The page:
Pats a shadow of selves, more wild-card week Snap Judgments
Bill Belichick and Tom Brady will keep New England in good shape for a long time
The Belichick and Patriot mystique went up in smoke after their loss to the Ravens
It's been a great playoff weekend so far for four young NFL running backs
GLENDALE, Ariz. -- Musings, observations and the occasional insight after taking in three-fourths of the NFL wild-card playoff weekend and preparing to write a separate story after attending the fourth game ...
I'm not going to proclaim the dynasty is dead and start writing the obit. I'm not going to give into the sweeping overstatement, made for dramatic effect. As long as Bill Belichick and Tom Brady are still around, the New England Patriots should remain both relevant and relatively successful.
But it's not knee-jerk in the least to admit that these are not the same old Patriots. As the new decade opens, it's obvious that the NFL's team of the just-past decade is no longer the outfit that has inspired awe, admiration and a good bit of fear for most of the past 10 years.
Nothing ever underscored that fact quite like the 33-14 destruction of the Patriots that Baltimore delivered on Sunday at Gillette Stadium. Don't let the score fool you. It wasn't really that close.
As the Ravens' always loquacious linebacker Terrell Suggs said after the game: "We gave them a humbling ass whupping today.''
That they did, and in so many ways this was the kind of loss that we've never seen from New England. Entering the game, Belichick and Brady had never lost a home playoff game together, going 8-0. Make that 8-1.
Before Sunday, Belichick had never gone one-and-done in the playoffs as a head coach, dating to his first trip to the postseason with Cleveland in 1994. That streak spanned seven playoff appearances between 1994-2007, but that's done too, now.
The aura that for so long surrounded the Patriots is gone. They won the AFC East and made their way back to the playoffs this season, but in reality they looked like just an average team most of the time. No signature wins. No sustained burst of dominance. All the vulnerabilities that showed up on that Monday night against Buffalo in Week 1 were still pretty much in evidence Sunday against Baltimore.
The Ravens jumped on the Patriots early, and never let them breathe at any point thereafter. That's what New England used to do to other teams, season after season. But now the Patriots have it done to them. And they don't always fight back or do anything about it. They got bullied by Baltimore, just as the Saints, Broncos and Jets bullied them earlier this season. And we're just not used to seeing that from a New England team.
In truth, since that shocking Super Bowl loss to the Giants about 23 months ago, little has gone right for New England. There was Brady's stunning knee injury in the 2008 opener, finding a way to somehow miss the playoffs despite an 11-5 record that season, and this year's tougher-than-expected weekly grind to 10-6. And now this, a quick playoff exit by a team that seemed to be bounced out of the postseason almost before it had even begun, with New England being run over for 234 yards of Ravens rushing in the process.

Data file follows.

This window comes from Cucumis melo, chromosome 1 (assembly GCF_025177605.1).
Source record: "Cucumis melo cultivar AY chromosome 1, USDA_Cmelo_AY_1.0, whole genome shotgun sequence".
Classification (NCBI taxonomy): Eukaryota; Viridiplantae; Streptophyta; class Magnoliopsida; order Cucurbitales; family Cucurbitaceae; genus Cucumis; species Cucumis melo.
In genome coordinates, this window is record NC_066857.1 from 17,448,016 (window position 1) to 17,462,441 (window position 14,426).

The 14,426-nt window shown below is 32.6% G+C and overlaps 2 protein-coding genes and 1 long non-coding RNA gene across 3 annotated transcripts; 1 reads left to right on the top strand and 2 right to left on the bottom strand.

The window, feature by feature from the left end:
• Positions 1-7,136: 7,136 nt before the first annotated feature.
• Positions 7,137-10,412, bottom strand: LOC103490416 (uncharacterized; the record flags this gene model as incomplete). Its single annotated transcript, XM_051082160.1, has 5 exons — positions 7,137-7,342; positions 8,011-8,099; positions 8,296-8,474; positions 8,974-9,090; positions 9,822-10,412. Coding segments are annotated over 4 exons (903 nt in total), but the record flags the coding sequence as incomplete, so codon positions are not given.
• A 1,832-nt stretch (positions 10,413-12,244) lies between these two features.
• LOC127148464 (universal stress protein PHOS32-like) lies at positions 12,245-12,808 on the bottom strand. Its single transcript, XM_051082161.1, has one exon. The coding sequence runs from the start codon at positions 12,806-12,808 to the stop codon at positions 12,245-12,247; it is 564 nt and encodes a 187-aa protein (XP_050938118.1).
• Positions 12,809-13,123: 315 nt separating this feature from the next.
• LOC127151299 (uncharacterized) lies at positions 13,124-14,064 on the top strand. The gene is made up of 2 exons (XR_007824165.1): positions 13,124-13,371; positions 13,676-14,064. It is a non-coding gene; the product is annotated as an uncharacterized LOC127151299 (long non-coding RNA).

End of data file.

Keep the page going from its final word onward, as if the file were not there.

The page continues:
As long as Belichick and Brady return, the Patriots aren't finished as a playoff contender. But their days of owning the Super Bowl and running roughshod in the postseason are long over, and they aren't scaring anyone these days when they break the huddle. These aren't the Patriots we remember. These aren't the Patriots the rest of the NFL has put on a pedestal. But these are the Patriots as they currently exist: Good, but far from great, and flawed in any number of ways.
This is going to take some getting used to.
As it turns out, it wasn't really about missing Wes Welker for New England. It was about missing Randy Moss. Five catches for 48 yards in the biggest game of the season just isn't going to cut it for the Patriots passing game.
Can't remember ever seeing Tom Brady look so inaccurate. It was Brady's first three-interception game since the 2007 AFC title game against San Diego, and it could have been worse for Brady. Coincidentally, that three-pick showing against the Chargers was in New England's most recent playoff win. Brady also lost a fumble to complete his four-turnover day.
What a playoff weekend it has been so far for young NFL running backs. With Baltimore's Ray Rice hammering away at the Patriots for 159 yards and two touchdowns on 22 carries, the Ravens offense could get away with quarterback Joe Flacco going 4 of 10 for 34 yards and an interception.
The Jets got 135 yards and a 39-yard touchdown run out of rookie Shonn Greene in their 24-14 win at Cincinnati, and Dallas was led by second-year man Felix Jones (148 yards rushing on 16 carries, with a 73-yard scoring burst) in its 34-14 rout of Philadelphia. In a losing cause, Cincy's Cedric Benson went for 169 yards and a 47-yard touchdown run against the Jets.
San Diego didn't play this weekend, but you could argue the Chargers were one of the big winners on Sunday. The Ravens beating New England sends the No. 5-seeded Jets to San Diego next Sunday, rather than the Patriots, who have been the Chargers' playoff nemesis in recent years.
I have a hard time believing that San Diego would have struggled to beat this year's Patriots, but in past years, the Chargers had New England in their heads. San Diego lost in the playoffs to New England in both 2006's divisional round and 2007's AFC title game.
Then again, given the roll the Jets are on, maybe Baltimore did San Diego no favors after all.
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